Chan Wing-Siu v R [1985] AC 168.

The appellants were members of a gang who had gone to the victim’s house to commit a robbery, arming themselves with knives. During the robbery the victim was stabbed to death by a member of the gang and the defendants were convicted as accomplices to the murder.

The Privy Council dismissed their appeals. It was held that for an accomplice to be guilty of murder it was sufficient for the prosecution to establish that he foresaw death or grievous bodily harm as a possible incident of the common design being carried out. On the other hand, if it was not even contemplated by the accomplice that serious bodily harm would be intentionally inflicted, he is not a party to murder.


R v Becerra and Cooper (1975) 62 Cr App R 212.

The defendants agreed to burgle a house, and B gave C a knife to use in case there was any trouble. When they were disturbed by one of the tenants, B jumped out of the window and ran off, shouting “There’s a bloke coming. Let’s go.” C remained behind and murdered the tenant. B was convicted as an accomplice to the murder despite his contentions that he had withdrawn from the enterprise. In dismissing B’s appeal against conviction, Roskill LJ stated the law as follows:

After a crime has been committed and before an abandonment of the common enterprise can be established there must be something more than a mere mental change of intention and physical change of place by those associates who wish to dissociate themselves from the consequences. What must be done to break the chain of responsibility will depend upon the circumstances of each case. Where practicable and reasonable there must be timely communication of the intention to abandon the common purpose from those who wish to dissociate themselves from the contemplated crime to those who desire to continue in it. “Timely communication” ought to be such communication, verbal or otherwise, that will serve unequivocal notice upon the other party to the common unlawful cause that if he proceeds upon it he does so without the further aid and assistance of those who withdraw. In the present case, the knife having been contemplated for use when it was handed over by B to C, if B wanted to withdraw at that stage he would have to “repent” in some manner vastly different and vastly more effective than merely to say “Come on, let’s go” and go out through the window.

R v Grundy [1977] Crim LR 543.

The defendant had supplied a burglar with information about the premises, the habits of the owner and other useful matters. However, for two weeks before the burglar did so, the defendant had been trying to stop him breaking in. It was held that, following Becerra, the defence of withdrawal should have been left to the jury.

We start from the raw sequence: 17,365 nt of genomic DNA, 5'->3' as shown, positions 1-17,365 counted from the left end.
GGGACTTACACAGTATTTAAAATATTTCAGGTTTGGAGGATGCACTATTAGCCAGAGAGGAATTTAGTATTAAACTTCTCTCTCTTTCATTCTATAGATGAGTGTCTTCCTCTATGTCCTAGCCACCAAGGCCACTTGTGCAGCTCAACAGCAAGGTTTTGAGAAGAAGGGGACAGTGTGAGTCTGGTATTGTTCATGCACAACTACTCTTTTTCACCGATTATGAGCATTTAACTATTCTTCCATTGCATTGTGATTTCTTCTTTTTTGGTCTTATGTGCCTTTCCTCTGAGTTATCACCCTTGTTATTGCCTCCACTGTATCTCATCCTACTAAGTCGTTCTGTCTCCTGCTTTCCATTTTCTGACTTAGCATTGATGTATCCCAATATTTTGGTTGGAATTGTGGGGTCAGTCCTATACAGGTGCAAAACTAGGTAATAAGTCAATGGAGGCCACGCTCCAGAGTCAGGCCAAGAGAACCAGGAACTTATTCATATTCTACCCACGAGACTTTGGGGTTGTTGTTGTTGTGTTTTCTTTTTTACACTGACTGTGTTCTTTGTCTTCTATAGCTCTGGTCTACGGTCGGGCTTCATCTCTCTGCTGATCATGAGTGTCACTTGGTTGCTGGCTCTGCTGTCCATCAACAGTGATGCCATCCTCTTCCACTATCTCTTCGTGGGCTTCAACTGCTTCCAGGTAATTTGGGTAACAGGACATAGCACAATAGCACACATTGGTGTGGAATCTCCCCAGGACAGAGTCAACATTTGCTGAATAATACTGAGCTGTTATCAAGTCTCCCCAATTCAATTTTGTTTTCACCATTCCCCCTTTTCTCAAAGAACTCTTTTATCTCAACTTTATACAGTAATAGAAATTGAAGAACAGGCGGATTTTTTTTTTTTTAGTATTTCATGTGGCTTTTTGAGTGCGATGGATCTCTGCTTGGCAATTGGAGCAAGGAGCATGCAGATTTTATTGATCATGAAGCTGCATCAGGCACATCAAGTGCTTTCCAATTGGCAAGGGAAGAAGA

R v Whitefield (1984) 79 Cr App R 36.

Two people burgled a flat while the occupier was away. The defendant, who lived next door, admitted telling the principal offender that the flat would beempty. He also admitted that he had agreed to carry out the burglary with the principal, but that he had later changed his mind. W was present in his flat the night the burglary was committed. He heard the flat being broken into but did nothing to prevent the offence. At his trial for burglary, W unsuccessfully submitted that he had withdrawn from the common enterprise to burgle the adjoining flat (by informing the principal that he did not wish to take part in it, and by refusing to allow him access to his flat and balcony for the purpose of effecting entry to his neighbour’s flat).

The Court of Appeal quashed the conviction. There was evidence that W had served unequivocal notice on the principal that, if he proceeded with the burglary they had planned together, he would do so without W’s aid or assistance. The jury should have been told that, if they accepted the evidence, that was a defence.


R v Bourne (1952) 36 Cr App R 1251.

The defendant had terrorised his wife into committing buggery with a dog. He was convicted of aiding and abetting his wife to commit buggery with a dog. Lord Goddard CJ stated that if the woman had been charged herself with committing the offence, she could have pleaded duress, which would have shown that she had no mens rea. However, if an act of buggery is committed, the crime is committed.

The evidence was that the defendant had caused his wife to have connection with a dog and was therefore guilty.

R v Cogan and Leak [1976] QB 217.

L persuaded C to have sexual intercourse with Mrs L, telling him that she liked being forced to have sex against her will, and that if she struggled it was merely evidence of her enjoyment. C was convicted of rape but appealed successfully against his conviction on the basis that he had honestly thought she was consenting to sexual intercourse. L appealed against his conviction for aiding and abetting the rape, on the basis that if the principal had been acquitted, there was no offence to which he could have been an accomplice.

In dismissing the appeal, the Court of Appeal held that the actus reus of rape had been committed by C in that Mrs L had been forced to submit to sexual intercourse without her consent. L had known that she was not consenting, and thus had the necessary mens rea to be an accomplice. Alternatively, the court was willing to view C as an innocent agent through whom L had committed the offence of rape.